• When you went shopping you would start to see two prices, one in FRNs and one in a certain weight of gold.
  • If the Fed inflated the number of FRNs you would see the FRN prices rise while the gold price would stay roughly the same.
  • You would begin to prefer to pay the gold price, so you would want to be paid in gold too.
  • How could the Fed stop the flight to gold? Only one way. Stop inflating the number of FRNs.

Congressman Paul has hit upon the easiest way to end inflation, and the booms and busts that follow in its wake. Simply repeal the legal tender monopoly enjoyed by FRNs, and the coinage monopoly held by the United States government. Allow monetary competition. Not only would this help to end inflation and recessions, it would also limit the ability of politicians to hide the true cost of government through the inflation tax. But that’s not all . . .

Forcing FRNs to compete with gold would also confer one other benefit. Over time the prices you pay will tend to fall as increases in economic efficiency (for example, technological improvements) lower the cost of production and increase the supply of goods and services. A stable money supply tends to become more valuable over time, unlike an inflationary currency that constantly loses value.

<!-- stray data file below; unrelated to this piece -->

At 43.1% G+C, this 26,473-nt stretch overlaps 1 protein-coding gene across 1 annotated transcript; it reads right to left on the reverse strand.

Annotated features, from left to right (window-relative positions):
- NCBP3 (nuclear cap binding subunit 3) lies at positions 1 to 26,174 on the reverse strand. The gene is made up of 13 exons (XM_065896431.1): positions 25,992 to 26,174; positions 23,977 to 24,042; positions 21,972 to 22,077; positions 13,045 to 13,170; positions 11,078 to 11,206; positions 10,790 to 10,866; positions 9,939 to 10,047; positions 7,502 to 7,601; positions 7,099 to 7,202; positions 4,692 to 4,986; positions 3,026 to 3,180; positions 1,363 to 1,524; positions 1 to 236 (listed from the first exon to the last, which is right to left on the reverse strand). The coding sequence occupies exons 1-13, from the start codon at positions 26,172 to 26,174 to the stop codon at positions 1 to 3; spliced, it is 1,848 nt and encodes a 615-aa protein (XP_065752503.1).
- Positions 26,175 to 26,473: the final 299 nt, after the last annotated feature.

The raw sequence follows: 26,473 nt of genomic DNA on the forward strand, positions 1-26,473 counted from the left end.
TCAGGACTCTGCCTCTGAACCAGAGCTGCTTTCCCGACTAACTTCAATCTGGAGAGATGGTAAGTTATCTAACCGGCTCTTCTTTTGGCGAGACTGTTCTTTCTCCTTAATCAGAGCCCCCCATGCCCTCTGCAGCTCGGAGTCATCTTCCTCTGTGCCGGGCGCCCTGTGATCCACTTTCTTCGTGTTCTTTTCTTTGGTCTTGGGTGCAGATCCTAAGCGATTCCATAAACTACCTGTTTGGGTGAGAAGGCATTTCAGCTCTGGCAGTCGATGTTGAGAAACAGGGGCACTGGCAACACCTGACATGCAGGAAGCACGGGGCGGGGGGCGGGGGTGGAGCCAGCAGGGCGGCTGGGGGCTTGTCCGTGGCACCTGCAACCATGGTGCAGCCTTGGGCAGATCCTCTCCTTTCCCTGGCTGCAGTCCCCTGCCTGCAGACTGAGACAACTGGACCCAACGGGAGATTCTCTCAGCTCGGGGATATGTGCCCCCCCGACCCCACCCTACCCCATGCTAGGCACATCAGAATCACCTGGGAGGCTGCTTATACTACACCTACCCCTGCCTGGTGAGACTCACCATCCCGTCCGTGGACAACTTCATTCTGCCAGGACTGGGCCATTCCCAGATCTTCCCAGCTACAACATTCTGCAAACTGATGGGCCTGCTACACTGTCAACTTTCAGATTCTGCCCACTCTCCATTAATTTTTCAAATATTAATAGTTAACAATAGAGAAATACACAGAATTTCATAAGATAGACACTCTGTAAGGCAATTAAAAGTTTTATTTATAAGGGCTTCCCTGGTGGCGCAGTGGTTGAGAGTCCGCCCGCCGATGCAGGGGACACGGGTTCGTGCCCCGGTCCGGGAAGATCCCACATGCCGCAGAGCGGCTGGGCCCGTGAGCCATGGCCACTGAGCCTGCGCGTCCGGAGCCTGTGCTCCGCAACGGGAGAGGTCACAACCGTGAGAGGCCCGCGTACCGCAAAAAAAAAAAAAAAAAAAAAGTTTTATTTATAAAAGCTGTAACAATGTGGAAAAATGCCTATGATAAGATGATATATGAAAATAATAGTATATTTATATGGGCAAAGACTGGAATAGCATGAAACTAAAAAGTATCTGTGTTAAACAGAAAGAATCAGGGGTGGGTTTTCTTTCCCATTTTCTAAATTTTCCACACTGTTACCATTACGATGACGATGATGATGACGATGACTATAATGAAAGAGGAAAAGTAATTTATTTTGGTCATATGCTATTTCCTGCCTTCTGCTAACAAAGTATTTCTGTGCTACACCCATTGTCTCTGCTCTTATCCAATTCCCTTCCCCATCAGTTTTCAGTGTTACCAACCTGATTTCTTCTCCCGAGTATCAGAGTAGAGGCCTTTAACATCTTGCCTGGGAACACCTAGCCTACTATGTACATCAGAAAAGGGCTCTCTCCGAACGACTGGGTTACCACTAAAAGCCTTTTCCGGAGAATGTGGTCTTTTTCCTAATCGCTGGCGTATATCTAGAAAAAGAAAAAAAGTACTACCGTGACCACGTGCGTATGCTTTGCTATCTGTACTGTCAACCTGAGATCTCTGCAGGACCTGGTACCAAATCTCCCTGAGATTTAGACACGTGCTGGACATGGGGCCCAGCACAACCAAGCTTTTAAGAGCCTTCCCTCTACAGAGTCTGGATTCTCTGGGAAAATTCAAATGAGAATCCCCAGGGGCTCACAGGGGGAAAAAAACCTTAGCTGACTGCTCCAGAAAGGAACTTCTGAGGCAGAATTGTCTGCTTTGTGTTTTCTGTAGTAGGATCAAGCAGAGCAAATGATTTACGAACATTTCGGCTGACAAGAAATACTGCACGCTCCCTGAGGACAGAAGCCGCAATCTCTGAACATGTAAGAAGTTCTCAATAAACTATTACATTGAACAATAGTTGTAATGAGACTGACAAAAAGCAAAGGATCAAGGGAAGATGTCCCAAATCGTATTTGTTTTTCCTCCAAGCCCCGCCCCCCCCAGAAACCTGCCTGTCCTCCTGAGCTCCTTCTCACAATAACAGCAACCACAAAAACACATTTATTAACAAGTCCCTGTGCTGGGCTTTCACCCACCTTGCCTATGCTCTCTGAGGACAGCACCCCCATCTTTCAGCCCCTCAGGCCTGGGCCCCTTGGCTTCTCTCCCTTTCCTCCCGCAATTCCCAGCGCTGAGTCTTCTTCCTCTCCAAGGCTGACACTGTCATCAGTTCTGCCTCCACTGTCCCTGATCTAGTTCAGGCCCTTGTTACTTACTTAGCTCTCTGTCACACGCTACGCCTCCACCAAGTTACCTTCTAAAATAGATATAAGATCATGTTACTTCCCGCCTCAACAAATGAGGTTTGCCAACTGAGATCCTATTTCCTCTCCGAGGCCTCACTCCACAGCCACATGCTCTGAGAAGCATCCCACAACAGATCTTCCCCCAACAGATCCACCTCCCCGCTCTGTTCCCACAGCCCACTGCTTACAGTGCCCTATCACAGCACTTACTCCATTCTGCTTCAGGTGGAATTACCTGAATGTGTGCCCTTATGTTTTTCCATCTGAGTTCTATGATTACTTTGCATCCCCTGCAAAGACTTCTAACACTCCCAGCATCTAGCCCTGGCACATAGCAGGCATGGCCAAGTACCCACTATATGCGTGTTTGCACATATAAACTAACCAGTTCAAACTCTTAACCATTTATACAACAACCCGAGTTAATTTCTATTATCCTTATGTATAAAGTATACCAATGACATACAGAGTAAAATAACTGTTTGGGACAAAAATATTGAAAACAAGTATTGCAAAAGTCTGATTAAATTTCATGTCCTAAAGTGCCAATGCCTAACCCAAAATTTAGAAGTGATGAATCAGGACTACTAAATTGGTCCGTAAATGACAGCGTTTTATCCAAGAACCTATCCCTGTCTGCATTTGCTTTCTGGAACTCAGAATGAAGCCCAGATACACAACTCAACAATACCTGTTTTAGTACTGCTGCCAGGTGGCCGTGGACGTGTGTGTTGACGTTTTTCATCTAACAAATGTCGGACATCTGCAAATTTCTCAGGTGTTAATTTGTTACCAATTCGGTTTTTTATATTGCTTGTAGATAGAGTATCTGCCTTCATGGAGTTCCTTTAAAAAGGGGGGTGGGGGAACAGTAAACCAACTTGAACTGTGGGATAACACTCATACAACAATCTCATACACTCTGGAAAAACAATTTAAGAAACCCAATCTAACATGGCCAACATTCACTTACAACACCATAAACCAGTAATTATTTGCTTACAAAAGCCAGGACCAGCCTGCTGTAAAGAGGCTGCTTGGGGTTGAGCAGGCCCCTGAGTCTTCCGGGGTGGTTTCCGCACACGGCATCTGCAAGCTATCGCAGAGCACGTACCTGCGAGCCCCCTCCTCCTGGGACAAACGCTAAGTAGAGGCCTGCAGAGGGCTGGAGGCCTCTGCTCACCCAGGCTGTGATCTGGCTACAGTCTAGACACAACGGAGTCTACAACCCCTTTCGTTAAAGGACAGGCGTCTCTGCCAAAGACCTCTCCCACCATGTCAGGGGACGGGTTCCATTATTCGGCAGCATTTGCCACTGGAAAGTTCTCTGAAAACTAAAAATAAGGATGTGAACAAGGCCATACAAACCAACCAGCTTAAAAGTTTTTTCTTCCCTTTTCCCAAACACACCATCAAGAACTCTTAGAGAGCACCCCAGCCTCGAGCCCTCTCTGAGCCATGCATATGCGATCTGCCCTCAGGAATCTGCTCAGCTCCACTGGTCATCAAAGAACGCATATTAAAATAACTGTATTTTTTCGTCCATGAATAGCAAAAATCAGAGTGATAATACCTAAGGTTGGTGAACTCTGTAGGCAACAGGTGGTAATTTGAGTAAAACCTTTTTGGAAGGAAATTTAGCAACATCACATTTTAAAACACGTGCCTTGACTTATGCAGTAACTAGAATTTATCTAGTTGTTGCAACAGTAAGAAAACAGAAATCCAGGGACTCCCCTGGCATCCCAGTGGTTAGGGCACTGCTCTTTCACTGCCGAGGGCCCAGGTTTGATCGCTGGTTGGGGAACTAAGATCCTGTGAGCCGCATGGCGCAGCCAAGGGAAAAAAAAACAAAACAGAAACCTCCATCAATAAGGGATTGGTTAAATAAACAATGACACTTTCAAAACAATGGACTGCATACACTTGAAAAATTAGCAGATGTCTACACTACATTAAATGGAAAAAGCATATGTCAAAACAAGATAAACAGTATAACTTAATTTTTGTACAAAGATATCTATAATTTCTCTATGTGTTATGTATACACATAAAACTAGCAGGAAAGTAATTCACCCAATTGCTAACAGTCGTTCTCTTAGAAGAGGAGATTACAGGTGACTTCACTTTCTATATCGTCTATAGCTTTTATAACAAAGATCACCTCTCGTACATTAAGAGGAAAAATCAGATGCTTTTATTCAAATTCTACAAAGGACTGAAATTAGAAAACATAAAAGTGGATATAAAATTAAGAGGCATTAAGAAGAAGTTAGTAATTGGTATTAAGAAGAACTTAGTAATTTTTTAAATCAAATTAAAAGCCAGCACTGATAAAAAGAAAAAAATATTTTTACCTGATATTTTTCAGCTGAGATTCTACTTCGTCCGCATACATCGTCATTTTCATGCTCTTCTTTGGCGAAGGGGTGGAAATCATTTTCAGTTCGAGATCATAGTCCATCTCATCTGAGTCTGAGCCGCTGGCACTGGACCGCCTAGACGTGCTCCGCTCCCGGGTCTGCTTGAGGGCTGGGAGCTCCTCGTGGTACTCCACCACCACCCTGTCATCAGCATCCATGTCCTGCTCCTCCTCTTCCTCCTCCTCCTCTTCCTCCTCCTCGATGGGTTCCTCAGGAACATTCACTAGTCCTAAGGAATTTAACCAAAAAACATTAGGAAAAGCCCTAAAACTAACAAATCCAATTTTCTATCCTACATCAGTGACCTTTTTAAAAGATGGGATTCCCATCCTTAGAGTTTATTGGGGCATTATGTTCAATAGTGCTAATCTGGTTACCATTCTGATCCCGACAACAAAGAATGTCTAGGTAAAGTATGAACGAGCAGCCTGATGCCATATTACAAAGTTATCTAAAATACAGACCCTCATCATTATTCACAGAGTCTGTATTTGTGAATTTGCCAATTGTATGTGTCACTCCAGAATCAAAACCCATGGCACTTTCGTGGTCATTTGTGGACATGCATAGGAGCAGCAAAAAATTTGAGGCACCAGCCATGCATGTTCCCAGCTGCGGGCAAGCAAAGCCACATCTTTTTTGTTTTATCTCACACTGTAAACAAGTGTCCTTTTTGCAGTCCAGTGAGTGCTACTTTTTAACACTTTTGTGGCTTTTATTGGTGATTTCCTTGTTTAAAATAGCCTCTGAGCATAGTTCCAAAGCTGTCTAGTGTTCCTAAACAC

read more | digg story

Both of these pieces of legislation would be a benefit to those of us seeking shelter from the continuing weakening of the dollar; which is probably why neither of them will see the light of day. Still, nothing happens without effort.

The text of Ron Paul’s introduction of the Free Competition in Currency Act can be found here.

Discover Your Inner Economist & Mind of the Market

A couple of CATO events that struck a cord with me lately.

Tyler Cowen discussed his new Book Discover your Inner Economist in a recent CATO event. I haven’t read the book, but I found the event discussion quite engaging. The objections that I’ve had to beancounters for all of my life were touched on numerous times. They miss the portions of human interaction that can’t be quantified with numbers in a ledger, and consequently make wrong decisions when it comes to directing business expenses.

He’s in a CATO weekly video here discussing incentives within a family setting:


read more | digg story

Then there’s Micheal Shermer’s CATO event where he is discussing his new book The Mind of the Market: Compassionate Apes, Competitive Humans, and Other Tales from Evolutionary Economics. I didn’t find his presentation as compelling, but he presented several observations that I found thought provoking.